Representations & Warranties

One of the most important parts of any M&A transaction is the representations and warranties section. The pandemic had a significant impacts on these provisions. Sellers focus on carving out additional protections to ensure that the Purchaser is unable to bring any over-inclusive claims. For example, with respect to the financial statements illustrating the historical financial health of a business, it should be specifically stated that financial statements may not be accurate during “Stay at Home” or “Shelter in Place Orders”.

Another especially important representation a Seller needs to be aware of is a “Material Adverse Effect” clause (an “MAE”). MAE’s state what happens if there is any event or condition which occurs that materially affects the business, such as an inability to perform certain obligations or materially affects the financial condition of the business. Sellers may want to include specific carveouts such as carveouts relating to any factors outside the control of the business (such as these government stay at home orders) or even provide a narrower carveout, excluding any event caused due to a “pandemic”. However, this tactic is becoming less effective as time goes on due to the ongoing nature of the pandemic.

Purchasers on the other hand are likely to seek additional reps and warranties based on their due diligence findings. Purchasers may want reps and warranties that the seller initiated any emergency response protocols needed in light of COVID-19 or that Seller complied with any health regulations promulgated by local and state officials. As stated above, each business situation is different and depending on what is uncovered in due diligence, there may be specific reps and warranties a Purchaser would want to see included.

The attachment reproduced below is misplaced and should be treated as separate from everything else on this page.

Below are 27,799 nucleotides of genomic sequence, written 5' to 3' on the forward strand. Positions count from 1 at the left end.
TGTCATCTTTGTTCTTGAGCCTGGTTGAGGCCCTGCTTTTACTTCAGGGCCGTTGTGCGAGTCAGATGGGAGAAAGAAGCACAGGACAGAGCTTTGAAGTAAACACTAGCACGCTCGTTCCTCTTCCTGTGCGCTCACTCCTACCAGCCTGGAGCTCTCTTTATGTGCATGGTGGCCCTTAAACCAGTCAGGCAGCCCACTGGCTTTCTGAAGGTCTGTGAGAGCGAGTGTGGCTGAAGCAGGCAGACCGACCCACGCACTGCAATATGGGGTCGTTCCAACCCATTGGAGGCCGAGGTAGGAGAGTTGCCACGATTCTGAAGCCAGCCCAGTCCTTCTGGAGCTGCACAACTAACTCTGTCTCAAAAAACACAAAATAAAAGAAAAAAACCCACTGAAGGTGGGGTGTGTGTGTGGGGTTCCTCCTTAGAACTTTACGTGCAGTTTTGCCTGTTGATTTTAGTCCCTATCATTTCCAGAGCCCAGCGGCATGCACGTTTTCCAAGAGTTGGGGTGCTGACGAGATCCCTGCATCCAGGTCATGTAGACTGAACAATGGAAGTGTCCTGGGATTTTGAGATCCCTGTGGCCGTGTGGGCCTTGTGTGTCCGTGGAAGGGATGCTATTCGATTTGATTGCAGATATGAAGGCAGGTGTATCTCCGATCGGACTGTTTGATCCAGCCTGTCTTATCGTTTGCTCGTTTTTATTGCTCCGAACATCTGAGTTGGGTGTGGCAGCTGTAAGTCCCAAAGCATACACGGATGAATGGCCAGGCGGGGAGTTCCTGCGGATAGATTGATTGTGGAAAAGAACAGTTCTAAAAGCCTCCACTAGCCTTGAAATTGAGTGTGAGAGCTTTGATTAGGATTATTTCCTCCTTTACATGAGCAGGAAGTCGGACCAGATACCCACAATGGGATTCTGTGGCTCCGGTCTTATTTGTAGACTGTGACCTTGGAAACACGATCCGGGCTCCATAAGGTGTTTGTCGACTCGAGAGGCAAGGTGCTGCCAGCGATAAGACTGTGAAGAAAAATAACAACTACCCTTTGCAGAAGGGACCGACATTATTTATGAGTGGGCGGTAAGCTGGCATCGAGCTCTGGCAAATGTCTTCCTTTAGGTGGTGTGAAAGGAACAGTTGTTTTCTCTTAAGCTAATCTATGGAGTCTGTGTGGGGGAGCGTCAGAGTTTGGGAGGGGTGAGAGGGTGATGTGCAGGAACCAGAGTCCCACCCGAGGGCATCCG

Outstanding Loans

Buyers will want to search to see if sellers have taken out EIDL or PPP Loans that have not been repaid or forgiven. Purchasers will be reluctant to close on the acquisition of a company with an outstanding loan, and if the loan is large enough, a security interest in the business’ assets. Selling a business with an outstanding PPP or EIDL Loan would likely violate the terms on which such loan was given. Therefore, an emphasis has been placed on sellers to receive forgiveness or pay off those loans prior to closing. For PPP Loans, it is important to apply for forgiveness as soon as possible to avoid having a holdback of the purchase price in the event that the loan is not forgiven. In addition, the SBA is experiencing delays expected to last six to eight months, placing an importance on sellers to coordinate with the Administration ahead of closing in the event that a security interest needs to be released.